Life After Chase: Stacey Gershon
The Art of Chase and Home
For 25 years, Stacey Gershon was involved with what is now known as the JPMorgan Chase Art Collection, beginning as a registrar in 1982 and retiring as senior curator.
Now she brings that expertise to private art collectors – but she can go a bit wilder in suggesting artworks for acquisition.
The JPMorgan Chase Art Collection began in 1959 when David Rockefeller, then president of The Chase Manhattan Bank, established the firm’s art program and took the lead in the field of corporate art collecting.
Rockefeller and the architect Gordon Bunshaft of Skidmore, Owings and Merrill, designer of 1 CMP, sought to integrate artwork with the architecture of new Chase corporate offices around the world.
Gershon noted that the Art Collection was part of the marketing communications and called in “an extension of philanthropy, in a way.” “The intent was always to purchase museum-quality art by younger emerging artists and artists in mid-career – not at the top of the art market,” she said. Employees’ and visitors’ appreciation of art – not appreciation in value – was the goal.
For a long time Skidmore was involved in every Chase building that opened, Gershon said, and they interiors were designed with the expectation that local artists’ work would be displayed in each.
When Rockefeller was still involved in the art committee, the curatorial staff would make proposals for major pieces and he would “bring his discoveries,” Gershon recalls. The initial art committee included Rockefeller, Bunshaft, several senior bank officers and Dorothy Miller, the first curator at the Museum of Modern Art.
“We gave many younger artists an opportunity to show their stuff worldwide, gave them that little shot in the arm,” Gershon said.
Asked which artists were discovered early who have gone on to big careers, she cited Jim Hodges and Carol Beauvais, who now show at major galleries.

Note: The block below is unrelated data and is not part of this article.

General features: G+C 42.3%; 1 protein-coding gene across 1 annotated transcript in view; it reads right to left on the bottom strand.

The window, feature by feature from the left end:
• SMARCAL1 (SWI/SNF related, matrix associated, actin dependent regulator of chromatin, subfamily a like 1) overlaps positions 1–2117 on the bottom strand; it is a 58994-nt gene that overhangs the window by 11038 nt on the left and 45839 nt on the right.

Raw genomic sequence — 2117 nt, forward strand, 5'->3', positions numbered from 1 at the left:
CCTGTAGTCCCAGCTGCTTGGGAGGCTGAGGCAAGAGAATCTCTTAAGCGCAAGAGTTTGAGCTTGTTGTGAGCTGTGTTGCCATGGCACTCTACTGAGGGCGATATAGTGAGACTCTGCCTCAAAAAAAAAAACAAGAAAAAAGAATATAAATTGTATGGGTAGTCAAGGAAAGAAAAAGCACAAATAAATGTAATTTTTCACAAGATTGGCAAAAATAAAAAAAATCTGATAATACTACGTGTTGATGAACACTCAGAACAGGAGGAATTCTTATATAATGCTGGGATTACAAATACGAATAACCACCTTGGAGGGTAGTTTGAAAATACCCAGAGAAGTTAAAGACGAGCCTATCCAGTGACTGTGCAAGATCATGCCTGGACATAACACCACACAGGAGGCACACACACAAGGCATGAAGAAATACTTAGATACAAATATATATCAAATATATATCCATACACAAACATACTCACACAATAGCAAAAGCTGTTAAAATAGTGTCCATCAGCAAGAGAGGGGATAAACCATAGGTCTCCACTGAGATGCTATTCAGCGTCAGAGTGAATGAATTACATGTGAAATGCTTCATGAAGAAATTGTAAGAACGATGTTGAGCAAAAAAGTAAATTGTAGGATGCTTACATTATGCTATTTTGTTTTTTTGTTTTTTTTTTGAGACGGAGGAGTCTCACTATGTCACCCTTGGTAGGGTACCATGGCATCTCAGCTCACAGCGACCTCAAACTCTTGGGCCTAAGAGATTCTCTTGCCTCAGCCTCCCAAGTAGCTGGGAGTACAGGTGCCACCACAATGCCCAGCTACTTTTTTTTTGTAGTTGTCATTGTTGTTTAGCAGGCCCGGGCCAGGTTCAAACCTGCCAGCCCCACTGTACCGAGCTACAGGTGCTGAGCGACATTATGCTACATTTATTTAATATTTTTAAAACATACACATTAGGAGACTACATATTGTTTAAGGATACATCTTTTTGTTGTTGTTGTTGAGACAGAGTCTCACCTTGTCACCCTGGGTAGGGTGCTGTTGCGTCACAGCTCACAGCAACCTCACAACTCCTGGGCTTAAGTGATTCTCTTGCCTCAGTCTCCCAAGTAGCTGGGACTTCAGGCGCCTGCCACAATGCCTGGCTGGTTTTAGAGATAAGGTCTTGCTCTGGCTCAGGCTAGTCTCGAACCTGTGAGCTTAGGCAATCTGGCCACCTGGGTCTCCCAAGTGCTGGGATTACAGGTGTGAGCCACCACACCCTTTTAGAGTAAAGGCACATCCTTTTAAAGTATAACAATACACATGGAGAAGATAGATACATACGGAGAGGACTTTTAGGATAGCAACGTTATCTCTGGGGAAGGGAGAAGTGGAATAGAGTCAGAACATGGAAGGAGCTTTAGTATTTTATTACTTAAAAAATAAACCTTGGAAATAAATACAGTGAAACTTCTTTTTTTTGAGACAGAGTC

“Jim Hodges was an installer for us, and then we bought a lot of his drawings. At the time, they went for $250,” she said.
Gershon said that she would sometimes censor her own taste – “maybe not as much as I thought I had to” – in selecting works, acknowledging there were certainly some the bank would not purchase.
In her last years at the bank, her buying budget was $1 million to $2 million. “We bought for a new building in Jersey City, a huge building in San Francisco and another in Florida, but usually we were just handed a budget without working with a facility,” Gershon said.
From time to time works are given to a museum, but works from the collection are rarely sold.
During her 25 years at Chase, Gershon saw the collection grow from about 5,000 pieces to over 36,000. Much of that growth came the way the bank has grown – through mergers and acquisitions. Along with the banking operations of Chemical Bank, Manufacturers Hanover, BancOne and JPMorgan came their art collections, mostly works on paper.
“There are some fine works in each collection,” Gershon said, adding that the core Chase collection was a bit more cohesive and bold. She said that the First National of Chicago collection, which became the BancOne collection, “has some mighty hitters.”
Her advisory business, Stacey Gershon Fine Art, concentrates on modern and contemporary art. “There are not so many constraints on what I can recommend,” she said. “It’s a matter of what the client likes.”
“At a certain level, you’re educating people. You’re working together – it’s a collaborative process,” Gershon said. “My clients are usually bright people with good taste, but they don’t get to see as much as I do. Sometimes I teach them how to look at art.”
“Some people want to buy a piece of art because they love it, and some think of art as investments as well,” Gershon continued. “The fun for me is I get to do a bit of everything, and each assignment is different. You help them on their journey…Everything is not for everybody, and it may take someone a while to figure out what they like.
Gershon charges by the hour and helps clients with huge budgets down to “one young guy who has a small budget of $15,000 a year to buy art. I know that might be a big budget for some people.”